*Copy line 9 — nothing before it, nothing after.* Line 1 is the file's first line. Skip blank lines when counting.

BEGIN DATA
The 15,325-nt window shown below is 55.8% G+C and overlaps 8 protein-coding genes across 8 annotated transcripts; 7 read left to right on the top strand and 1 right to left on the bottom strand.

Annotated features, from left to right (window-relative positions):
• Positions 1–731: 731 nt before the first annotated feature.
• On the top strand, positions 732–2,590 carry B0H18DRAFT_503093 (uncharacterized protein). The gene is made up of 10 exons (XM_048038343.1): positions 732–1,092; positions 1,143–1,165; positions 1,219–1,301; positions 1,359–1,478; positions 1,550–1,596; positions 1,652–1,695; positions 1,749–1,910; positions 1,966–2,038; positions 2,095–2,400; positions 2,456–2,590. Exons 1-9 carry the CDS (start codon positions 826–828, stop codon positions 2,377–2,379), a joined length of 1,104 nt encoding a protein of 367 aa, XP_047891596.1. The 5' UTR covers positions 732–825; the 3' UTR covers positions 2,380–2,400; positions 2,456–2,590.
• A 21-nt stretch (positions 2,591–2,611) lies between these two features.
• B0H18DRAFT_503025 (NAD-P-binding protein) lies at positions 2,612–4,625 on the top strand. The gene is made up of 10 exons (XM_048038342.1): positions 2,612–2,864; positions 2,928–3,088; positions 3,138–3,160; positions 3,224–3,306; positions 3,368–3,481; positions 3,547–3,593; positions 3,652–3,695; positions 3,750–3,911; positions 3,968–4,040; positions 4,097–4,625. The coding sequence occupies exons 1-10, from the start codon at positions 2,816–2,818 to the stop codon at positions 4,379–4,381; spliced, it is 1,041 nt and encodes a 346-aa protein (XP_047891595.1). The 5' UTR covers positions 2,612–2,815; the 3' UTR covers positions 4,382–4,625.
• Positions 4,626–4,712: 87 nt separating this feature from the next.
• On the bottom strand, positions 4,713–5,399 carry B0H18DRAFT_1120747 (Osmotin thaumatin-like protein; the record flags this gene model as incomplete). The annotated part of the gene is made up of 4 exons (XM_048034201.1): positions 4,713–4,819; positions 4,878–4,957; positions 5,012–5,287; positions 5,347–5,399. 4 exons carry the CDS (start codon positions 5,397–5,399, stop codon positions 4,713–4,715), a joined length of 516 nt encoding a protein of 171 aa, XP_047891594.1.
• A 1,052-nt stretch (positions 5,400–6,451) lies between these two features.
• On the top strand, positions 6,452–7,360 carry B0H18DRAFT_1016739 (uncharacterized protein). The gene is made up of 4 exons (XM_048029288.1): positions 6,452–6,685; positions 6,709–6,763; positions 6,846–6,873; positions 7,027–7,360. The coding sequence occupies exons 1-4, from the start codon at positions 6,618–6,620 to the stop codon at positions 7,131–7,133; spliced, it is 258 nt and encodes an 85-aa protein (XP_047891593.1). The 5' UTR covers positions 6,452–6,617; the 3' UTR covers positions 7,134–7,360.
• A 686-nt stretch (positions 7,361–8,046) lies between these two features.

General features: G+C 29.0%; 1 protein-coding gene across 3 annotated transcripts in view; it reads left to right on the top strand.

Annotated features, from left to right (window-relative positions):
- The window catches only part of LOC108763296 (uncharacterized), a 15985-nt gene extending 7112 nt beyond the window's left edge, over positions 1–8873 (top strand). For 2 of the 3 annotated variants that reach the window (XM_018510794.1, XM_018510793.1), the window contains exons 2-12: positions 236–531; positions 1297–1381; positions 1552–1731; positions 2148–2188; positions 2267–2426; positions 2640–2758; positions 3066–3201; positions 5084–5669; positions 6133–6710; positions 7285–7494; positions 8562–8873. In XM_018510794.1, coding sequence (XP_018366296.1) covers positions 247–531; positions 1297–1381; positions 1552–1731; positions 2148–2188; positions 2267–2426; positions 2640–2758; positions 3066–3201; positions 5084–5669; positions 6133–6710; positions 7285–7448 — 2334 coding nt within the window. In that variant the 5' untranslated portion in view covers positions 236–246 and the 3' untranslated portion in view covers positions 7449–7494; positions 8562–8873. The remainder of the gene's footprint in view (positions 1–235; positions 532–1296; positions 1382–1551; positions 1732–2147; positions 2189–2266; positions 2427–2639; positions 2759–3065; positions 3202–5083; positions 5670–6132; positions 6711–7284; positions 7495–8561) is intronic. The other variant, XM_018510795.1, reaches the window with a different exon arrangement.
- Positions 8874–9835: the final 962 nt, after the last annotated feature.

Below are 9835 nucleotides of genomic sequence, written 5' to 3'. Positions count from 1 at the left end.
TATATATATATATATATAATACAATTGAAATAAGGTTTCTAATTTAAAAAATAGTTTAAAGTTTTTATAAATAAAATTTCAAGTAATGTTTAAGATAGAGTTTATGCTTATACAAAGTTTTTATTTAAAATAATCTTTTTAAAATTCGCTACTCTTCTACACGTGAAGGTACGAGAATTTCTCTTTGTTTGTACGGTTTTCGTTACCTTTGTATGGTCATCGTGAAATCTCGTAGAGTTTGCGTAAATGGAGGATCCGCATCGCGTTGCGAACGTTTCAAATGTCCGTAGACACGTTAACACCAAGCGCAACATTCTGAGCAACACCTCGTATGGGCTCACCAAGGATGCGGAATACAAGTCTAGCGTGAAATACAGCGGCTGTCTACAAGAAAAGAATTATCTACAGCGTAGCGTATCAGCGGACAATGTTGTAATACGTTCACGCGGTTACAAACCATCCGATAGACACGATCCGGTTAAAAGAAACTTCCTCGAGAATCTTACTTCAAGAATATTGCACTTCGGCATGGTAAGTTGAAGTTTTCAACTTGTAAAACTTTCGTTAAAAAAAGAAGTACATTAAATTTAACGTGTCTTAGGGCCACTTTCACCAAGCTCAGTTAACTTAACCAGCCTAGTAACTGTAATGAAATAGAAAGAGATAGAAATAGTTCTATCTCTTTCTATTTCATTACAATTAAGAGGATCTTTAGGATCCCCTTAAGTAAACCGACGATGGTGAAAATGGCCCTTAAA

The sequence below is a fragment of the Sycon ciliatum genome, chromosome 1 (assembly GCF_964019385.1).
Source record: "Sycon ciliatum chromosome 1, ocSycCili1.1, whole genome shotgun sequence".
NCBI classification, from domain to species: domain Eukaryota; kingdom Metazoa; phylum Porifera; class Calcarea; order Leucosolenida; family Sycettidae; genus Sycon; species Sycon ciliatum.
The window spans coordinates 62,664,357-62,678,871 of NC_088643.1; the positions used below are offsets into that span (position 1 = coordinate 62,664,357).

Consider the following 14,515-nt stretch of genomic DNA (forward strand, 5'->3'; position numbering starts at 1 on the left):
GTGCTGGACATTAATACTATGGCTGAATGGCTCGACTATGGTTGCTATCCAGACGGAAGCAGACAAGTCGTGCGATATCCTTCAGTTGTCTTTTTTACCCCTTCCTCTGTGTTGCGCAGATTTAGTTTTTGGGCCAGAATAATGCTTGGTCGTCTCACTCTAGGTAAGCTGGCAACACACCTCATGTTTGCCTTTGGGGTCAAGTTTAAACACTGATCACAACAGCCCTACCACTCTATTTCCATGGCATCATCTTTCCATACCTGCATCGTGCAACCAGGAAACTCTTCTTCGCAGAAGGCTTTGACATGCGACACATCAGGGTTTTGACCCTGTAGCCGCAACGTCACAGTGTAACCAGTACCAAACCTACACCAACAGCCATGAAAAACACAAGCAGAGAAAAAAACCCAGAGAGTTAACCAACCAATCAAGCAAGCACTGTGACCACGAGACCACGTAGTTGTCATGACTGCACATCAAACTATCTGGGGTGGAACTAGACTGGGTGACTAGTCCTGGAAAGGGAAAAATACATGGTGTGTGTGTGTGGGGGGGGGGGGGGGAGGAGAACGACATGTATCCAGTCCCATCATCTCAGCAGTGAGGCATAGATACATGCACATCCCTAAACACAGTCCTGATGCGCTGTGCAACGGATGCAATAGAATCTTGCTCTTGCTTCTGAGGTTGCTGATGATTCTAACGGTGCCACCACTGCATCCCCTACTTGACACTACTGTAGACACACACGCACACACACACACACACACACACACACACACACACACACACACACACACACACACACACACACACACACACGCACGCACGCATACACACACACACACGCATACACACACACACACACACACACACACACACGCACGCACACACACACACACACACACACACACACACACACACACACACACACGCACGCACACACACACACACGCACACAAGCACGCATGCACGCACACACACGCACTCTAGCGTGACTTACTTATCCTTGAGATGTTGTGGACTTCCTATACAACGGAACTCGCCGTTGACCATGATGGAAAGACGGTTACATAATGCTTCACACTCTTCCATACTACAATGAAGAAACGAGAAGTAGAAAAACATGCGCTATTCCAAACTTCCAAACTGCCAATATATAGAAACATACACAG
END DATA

• A 1,052-nt stretch (positions 5,400–6,451) lies between these two features.